Post-thanksgiving Pep Talk

So, you’ve followed your career counselor’s advice to do some networking while at home for thanksgiving break and perhaps got a contact – a relative’s next door neighbor, let’s say – who works at the magazine that you’d like to intern at next summer.  Nice job! But now, what do you do with this information?

Even though it seems early to be asking for internships right now, I’d encourage you to connect with this contact and follow up with your referrer this week.  Connecting early gives you more time to learn more from this person about opportunities at this company. Besides, it’s good manners – if you don’t use this contact and follow up, the referrer might be more reluctant to offer you a contact or do other favors in the future.  Remember that at least half of the jobs out there are never advertised. If you’re the first to ask about it, you might just get it and in the process you save the company the hassle of recruiting.

As the resident shy career counselor here, I understand that networking can feel unnatural at first.  The trick for me is to think of these lukewarm contacts as your friends of friends and you’re merely asking for a bit of advice from them. It’s like when you were in high school and you asked your buddy’s cousin who is a Penn alumna about what Penn is like and how fast you have to run to get on the Penn track team.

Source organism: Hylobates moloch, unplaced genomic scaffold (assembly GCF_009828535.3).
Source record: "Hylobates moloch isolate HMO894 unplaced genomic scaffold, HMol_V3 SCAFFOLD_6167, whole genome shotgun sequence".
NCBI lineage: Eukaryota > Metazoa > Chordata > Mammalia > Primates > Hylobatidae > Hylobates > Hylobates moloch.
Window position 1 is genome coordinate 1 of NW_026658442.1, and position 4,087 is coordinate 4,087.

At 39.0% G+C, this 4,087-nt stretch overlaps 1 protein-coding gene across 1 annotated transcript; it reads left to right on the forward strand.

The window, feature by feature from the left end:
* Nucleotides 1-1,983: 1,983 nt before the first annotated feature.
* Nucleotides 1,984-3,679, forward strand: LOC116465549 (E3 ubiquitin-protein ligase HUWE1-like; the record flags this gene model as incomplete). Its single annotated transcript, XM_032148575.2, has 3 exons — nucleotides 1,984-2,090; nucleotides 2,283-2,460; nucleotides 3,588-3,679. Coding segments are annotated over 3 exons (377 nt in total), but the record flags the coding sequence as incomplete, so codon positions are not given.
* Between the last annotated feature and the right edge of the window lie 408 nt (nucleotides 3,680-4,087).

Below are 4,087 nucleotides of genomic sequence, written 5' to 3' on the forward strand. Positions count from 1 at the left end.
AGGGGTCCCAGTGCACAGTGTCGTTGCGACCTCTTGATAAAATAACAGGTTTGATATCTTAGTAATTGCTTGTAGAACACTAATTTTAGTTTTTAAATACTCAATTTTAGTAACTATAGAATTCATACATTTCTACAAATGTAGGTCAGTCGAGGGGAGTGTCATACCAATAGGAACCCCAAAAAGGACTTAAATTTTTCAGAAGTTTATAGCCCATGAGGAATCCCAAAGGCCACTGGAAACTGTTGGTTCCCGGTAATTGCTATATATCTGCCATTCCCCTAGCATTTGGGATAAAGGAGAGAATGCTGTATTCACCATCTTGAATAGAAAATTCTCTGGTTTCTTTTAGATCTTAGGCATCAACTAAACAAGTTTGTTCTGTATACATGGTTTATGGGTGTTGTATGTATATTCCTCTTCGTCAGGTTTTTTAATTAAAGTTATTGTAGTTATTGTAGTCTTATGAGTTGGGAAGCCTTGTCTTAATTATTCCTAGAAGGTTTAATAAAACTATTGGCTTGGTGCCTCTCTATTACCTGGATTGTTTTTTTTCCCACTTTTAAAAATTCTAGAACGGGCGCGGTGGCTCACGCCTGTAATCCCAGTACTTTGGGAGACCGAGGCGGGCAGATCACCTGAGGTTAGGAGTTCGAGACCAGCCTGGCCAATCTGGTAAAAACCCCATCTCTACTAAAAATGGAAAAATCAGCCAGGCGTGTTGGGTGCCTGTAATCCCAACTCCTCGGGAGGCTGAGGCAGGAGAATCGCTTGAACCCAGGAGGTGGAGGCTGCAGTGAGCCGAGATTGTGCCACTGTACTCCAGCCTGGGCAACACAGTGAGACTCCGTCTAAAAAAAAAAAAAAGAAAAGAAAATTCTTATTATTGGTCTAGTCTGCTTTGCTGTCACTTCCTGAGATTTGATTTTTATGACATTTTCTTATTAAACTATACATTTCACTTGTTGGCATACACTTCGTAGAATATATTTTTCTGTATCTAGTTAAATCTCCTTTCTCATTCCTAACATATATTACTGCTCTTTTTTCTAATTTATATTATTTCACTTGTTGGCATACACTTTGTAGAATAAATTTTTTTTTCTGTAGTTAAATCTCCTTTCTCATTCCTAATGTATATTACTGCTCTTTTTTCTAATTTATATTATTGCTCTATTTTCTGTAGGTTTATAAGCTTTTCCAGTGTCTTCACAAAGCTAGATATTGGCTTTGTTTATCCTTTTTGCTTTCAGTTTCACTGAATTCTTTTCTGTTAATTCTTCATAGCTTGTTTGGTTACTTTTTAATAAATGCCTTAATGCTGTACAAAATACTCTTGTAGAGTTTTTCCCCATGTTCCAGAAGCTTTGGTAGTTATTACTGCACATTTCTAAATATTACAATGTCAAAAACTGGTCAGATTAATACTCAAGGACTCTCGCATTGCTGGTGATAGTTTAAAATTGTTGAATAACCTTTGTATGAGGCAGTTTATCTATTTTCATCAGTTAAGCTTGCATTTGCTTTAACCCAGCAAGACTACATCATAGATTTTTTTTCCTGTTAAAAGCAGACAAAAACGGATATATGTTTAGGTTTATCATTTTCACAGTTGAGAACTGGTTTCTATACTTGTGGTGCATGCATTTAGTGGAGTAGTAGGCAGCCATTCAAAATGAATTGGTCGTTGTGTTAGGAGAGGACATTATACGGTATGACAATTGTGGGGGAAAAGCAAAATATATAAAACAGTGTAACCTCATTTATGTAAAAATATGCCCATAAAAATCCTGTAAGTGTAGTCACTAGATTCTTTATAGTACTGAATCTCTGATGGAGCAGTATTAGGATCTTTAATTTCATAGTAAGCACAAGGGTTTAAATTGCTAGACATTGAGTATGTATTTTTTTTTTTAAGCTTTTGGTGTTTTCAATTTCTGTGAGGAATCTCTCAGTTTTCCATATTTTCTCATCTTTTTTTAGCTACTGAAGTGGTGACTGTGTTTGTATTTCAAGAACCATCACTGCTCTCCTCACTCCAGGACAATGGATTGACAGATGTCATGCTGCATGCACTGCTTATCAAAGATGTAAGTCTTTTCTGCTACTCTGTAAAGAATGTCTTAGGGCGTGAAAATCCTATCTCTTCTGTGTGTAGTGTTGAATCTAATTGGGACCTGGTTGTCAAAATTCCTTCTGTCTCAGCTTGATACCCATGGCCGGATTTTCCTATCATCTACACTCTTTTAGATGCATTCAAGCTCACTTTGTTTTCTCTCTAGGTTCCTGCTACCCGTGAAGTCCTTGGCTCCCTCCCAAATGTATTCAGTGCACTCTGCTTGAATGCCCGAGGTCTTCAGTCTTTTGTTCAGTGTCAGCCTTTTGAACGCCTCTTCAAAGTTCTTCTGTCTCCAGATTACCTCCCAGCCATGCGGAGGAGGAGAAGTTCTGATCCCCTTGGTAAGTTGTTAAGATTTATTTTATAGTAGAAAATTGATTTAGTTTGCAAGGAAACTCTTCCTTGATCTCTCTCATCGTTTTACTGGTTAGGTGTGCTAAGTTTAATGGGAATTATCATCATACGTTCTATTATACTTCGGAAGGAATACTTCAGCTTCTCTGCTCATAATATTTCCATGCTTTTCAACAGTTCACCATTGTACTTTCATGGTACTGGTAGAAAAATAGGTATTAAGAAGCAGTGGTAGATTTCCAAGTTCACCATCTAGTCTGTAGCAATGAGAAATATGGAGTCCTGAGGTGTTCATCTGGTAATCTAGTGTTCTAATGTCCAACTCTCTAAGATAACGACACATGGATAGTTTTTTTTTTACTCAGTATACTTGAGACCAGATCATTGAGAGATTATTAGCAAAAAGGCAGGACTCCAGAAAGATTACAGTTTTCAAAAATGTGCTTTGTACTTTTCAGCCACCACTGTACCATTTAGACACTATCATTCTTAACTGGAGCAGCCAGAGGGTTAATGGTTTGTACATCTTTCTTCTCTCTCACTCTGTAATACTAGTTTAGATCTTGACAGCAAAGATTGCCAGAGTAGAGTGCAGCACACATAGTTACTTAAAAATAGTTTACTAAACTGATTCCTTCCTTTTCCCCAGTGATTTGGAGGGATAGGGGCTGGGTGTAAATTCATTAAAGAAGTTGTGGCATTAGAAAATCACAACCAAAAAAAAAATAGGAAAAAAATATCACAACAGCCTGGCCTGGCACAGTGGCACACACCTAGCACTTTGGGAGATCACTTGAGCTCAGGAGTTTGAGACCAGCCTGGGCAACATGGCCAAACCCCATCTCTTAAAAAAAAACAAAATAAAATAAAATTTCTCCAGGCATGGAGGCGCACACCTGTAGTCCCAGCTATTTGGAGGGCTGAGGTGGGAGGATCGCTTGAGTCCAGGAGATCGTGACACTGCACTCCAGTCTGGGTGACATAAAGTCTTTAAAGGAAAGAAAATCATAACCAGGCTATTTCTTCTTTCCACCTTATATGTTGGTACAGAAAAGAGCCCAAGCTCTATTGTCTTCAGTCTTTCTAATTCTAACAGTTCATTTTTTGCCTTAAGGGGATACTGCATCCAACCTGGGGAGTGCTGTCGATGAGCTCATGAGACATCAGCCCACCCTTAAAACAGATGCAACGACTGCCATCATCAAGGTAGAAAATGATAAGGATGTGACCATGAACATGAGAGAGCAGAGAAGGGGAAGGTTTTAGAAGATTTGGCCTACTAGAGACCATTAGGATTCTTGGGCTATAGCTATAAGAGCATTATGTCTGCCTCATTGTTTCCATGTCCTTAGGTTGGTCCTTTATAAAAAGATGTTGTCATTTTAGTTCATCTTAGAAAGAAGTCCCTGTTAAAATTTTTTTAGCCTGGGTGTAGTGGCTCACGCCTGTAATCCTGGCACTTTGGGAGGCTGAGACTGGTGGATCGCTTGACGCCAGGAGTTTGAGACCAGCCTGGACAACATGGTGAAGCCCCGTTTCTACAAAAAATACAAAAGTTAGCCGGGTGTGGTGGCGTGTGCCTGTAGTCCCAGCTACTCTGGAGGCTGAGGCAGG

With that mentality, craft a short introductory email to the contact that includes:

1)   Name drop: “My aunt so-and-so suggested that I give you a call because I’ve been researching design careers in the magazine industry…”

2)   Who you are: “I’m a sophomore at Penn with a Health and Societies major…” Include information about your background and interests but don’t overwhelm with your qualifications

3)   The “Ask”: “Would you have a few moments to talk with me by phone about …? I have some questions about …”

4)   Next steps: “I’ll call your office next week to see if we can find a time convenient to chat.”

5)   Thank you

After you’ve emailed your contact, also send your referrer a thank you note, which could be via email or snail mail. This takes only a few minutes and she will appreciate the feedback that she has been helpful to you. Then next week, call the contact to follow up on the email as you promised. For what to do next, especially once you get an informational interview or face-to-face meeting with the contact, I refer you to the  articles on the Career Services website about networking and information interviewing.

Author: Helen Cheung

Helen Cheung is an Associate Director in Career Services for College of Arts & Sciences undergraduates.